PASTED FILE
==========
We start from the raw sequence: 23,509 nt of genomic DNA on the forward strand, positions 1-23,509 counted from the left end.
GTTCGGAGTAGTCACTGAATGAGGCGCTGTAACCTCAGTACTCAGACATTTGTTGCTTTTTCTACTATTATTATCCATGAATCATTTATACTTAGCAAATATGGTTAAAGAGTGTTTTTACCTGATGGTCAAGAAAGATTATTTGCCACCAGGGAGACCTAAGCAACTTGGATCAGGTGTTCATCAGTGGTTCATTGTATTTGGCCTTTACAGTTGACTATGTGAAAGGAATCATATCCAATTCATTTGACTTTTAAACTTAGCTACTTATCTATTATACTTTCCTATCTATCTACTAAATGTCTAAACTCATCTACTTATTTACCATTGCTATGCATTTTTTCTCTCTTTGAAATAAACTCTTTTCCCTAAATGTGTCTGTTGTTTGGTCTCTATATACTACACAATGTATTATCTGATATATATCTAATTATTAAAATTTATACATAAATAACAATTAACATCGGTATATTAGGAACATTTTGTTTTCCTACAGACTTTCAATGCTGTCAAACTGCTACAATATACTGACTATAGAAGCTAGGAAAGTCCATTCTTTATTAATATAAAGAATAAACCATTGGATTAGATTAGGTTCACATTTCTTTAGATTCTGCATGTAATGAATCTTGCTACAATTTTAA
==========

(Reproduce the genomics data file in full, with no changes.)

We start from the raw sequence: 23,509 nt of genomic DNA on the forward strand, positions 1-23,509 counted from the left end.
GTTCGGAGTAGTCACTGAATGAGGCGCTGTAACCTCAGTACTCAGACATTTGTTGCTTTTTCTACTATTATTATCCATGAATCATTTATACTTAGCAAATATGGTTAAAGAGTGTTTTTACCTGATGGTCAAGAAAGATTATTTGCCACCAGGGAGACCTAAGCAACTTGGATCAGGTGTTCATCAGTGGTTCATTGTATTTGGCCTTTACAGTTGACTATGTGAAAGGAATCATATCCAATTCATTTGACTTTTAAACTTAGCTACTTATCTATTATACTTTCCTATCTATCTACTAAATGTCTAAACTCATCTACTTATTTACCATTGCTATGCATTTTTTCTCTCTTTGAAATAAACTCTTTTCCCTAAATGTGTCTGTTGTTTGGTCTCTATATACTACACAATGTATTATCTGATATATATCTAATTATTAAAATTTATACATAAATAACAATTAACATCGGTATATTAGGAACATTTTGTTTTCCTACAGACTTTCAATGCTGTCAAACTGCTACAATATACTGACTATAGAAGCTAGGAAAGTCCATTCTTTATTAATATAAAGAATAAACCATTGGATTAGATTAGGTTCACATTTCTTTAGATTCTGCATGTAATGAATCTTGCTACAATTTTAA